Wednesday, June 1, 2011

Imran Khan & Mummy-Daddy Burger-Baby Revolutionaries. (Dawn/Express Tribune)

Pakistan’s most recent sensation is a young law student by the name of Zohair Toru, an enthusiastic, but somewhat muddled follower of Imran Khan, who had the good fortune, last Friday in Islamabad, to be interviewed by a television channel while protesting the release of Raymond Davis. Fashionably coiffed with a semi-beehive hairdo, reminiscent of the lead singers of The B-52s, the main thrust of Mr Toru’s complaint was that as somebody trying to improve Pakistani society, he didn’t deserve to be pushed around by the police. Or as he plaintively wailed, “Police humai maray gi to inquilaab kaisey aye ga?” In the cosy little world of Pakistan’s intellectual vanguard (also known as the 50 people who talk to each other on Twitter), Mr Toru’s complaints have been much derided. His original interview has been widely circulated as has indeed his second interview in which the anchor told him, “Beta, cameray mein dekho. Achay lagtay ho; hero marka.” The gist of the chatter is that Mr Toru is a vapid, empty-headed, mummy-daddy type who doesn’t realise that life is hard, that revolution is harder, that power flows from the barrel of a gun and that burger-babies like him should concentrate on their hairstyles and leave the heavy lifting to people who have read their Gramsci. With all due respect to the beret-wearing poli-sci types, I think there is more to the story. Yes, Mr Toru is fantastically ignorant. Yes, he is deeply innocent of the realities of power. And yes, any revolution is going to be a long time a coming if it is dependent on people like him. But there are things to celebrate about this narrative as well. First, let us first celebrate the fact that well-meaning, English-medium burger babies have been so roused from the depths of their traditional apathy that they are actually taking to the streets. Given the attention paid by Mr Toru to his personal appearance, not to mention his general unfamiliarity with the Urdu language, it does not seem as if he is part of the starving masses of Pakistan. In fact, given his age and general appearance, one could be forgiven for assuming that Mr Toru is more likely to be found sprawled on a couch with a PS3 controller in his hands than protesting on the streets. If Imran Khan has succeeded in penetrating the adamantine shell of apathy and indifference, which normally shields the wealthier individuals in this country, then more power to him. I don’t agree with much of what the PTI has to say — for example, their decision to join a great left-of-centre coalition while simultaneously spewing semi-jihadist rubbish — but, in this particular regard, the great Khan is entitled to take a bow. Bravo, sir. REFERENCE: The mummy-daddy, burger-baby revolutionaries By Feisal H Naqvi Published: March 24, 2011 Imran Khan’s band of merry men May 24, 2011

“A revolution is not a dinner party, or writing an essay, or painting a picture, or doing embroidery; it cannot be so refined, so leisurely and gentle, so temperate, kind, courteous, restrained and magnanimous. A revolution is an insurrection, an act of violence by which one class overthrows another.” REFERENCE: Modern History Sourcebook: Mao Zedong (1893-1976): Report on an Investigation of the Peasant Movement in Hunan, March 1927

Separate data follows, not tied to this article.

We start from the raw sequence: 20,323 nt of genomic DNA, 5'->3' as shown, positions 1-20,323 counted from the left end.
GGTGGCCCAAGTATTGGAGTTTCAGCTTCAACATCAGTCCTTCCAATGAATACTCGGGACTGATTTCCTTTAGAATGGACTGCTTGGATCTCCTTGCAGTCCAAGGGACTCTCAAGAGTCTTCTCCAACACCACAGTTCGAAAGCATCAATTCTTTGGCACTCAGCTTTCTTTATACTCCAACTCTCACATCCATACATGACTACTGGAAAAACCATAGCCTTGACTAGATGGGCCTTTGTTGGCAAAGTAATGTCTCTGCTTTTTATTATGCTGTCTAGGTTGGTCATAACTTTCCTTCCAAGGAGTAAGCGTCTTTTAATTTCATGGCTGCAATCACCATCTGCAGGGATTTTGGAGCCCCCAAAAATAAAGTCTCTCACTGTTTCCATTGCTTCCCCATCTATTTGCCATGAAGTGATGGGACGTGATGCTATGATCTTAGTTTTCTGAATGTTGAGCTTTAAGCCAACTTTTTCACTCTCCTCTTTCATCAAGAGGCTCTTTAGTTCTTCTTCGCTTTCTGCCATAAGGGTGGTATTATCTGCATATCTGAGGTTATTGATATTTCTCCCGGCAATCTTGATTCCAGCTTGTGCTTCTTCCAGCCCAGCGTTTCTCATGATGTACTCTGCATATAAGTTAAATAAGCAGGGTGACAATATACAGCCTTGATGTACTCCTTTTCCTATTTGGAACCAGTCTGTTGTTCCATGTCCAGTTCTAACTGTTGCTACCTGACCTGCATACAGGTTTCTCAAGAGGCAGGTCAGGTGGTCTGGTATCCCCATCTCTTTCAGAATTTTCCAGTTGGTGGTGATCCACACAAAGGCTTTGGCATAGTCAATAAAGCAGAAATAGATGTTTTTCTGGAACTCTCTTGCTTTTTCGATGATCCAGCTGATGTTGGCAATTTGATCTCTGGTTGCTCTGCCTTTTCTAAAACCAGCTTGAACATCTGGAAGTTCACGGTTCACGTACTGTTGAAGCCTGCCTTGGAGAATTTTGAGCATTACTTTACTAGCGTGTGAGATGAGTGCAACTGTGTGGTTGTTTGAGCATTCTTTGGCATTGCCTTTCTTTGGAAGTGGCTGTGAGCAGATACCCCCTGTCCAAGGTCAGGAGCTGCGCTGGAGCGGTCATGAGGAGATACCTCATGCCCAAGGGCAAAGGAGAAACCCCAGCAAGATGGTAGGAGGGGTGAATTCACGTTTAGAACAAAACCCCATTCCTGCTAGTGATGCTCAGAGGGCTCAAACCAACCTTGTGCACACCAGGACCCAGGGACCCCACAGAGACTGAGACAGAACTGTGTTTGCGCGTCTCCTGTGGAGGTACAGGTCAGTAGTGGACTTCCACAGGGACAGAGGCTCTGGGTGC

Duck, You Sucker (1971) aka "A Fistful of Dynamite"

Fistful Of Dynamite "Revolution Speech"



IT was quite a sight watching Laal ( a `revolutionary pop band`), being scrutinised by some three dozen young men and women on a TV channel this year on Pakistan Day. The band is being aggressively promoted by the said TV channel — a channel which ever since the start of the Lawyers Movement in late 2007, has sprinkled itself with revolutionary confetti, cleverly treating the concept of revolution as a highly saleable software in times of socio-economic and political crises. Of course, never is this revolution clearly defined. Instead it usually stumbles out from our TV screens as a cathartic (but highly convoluted) concoction of liberal democracy, socialism, nationalism, patriotism and religion. Since the programme featuring Laal was live, the channel seems to have been caught unawares, believing in its own assumption that the middle-class urban youth of Pakistan too are a reflection of what the channel has been dishing out in the name radicalism and reform. Laal mean well though, and I particularly want to single out their lead vocalist, Shahram Azhar, who seems to be a genuine, sensitive talent. However, thanks to the purely media-constructed notions of the current `revolutionary` zeitgeist in the nation`s youth, I`m sure the band too were taken aback by the reception they got on that show. Not that they were jeered — far from it, because their unplugged performance was rather marvellous — but the questions that they were asked by the audience betrayed what the electronic media has been spouting regarding middle-class youth in Pakistan. It is a devastating case of naivety to believe (or worse, propagate), that middle-class Pakistani youth have rediscovered the revolutionary, democratic and progressive spirit that it demonstrated from the 1950s till about the mid-1980s. The truth is, this spirit, if it really has made some sort of a comeback, seems to be confined to assorted fringe clusters, but they are noticed because to most TV channels they are saleable images. REFERENCE: Revolutionary confetti by Nadeem F. Paracha March 29, 2009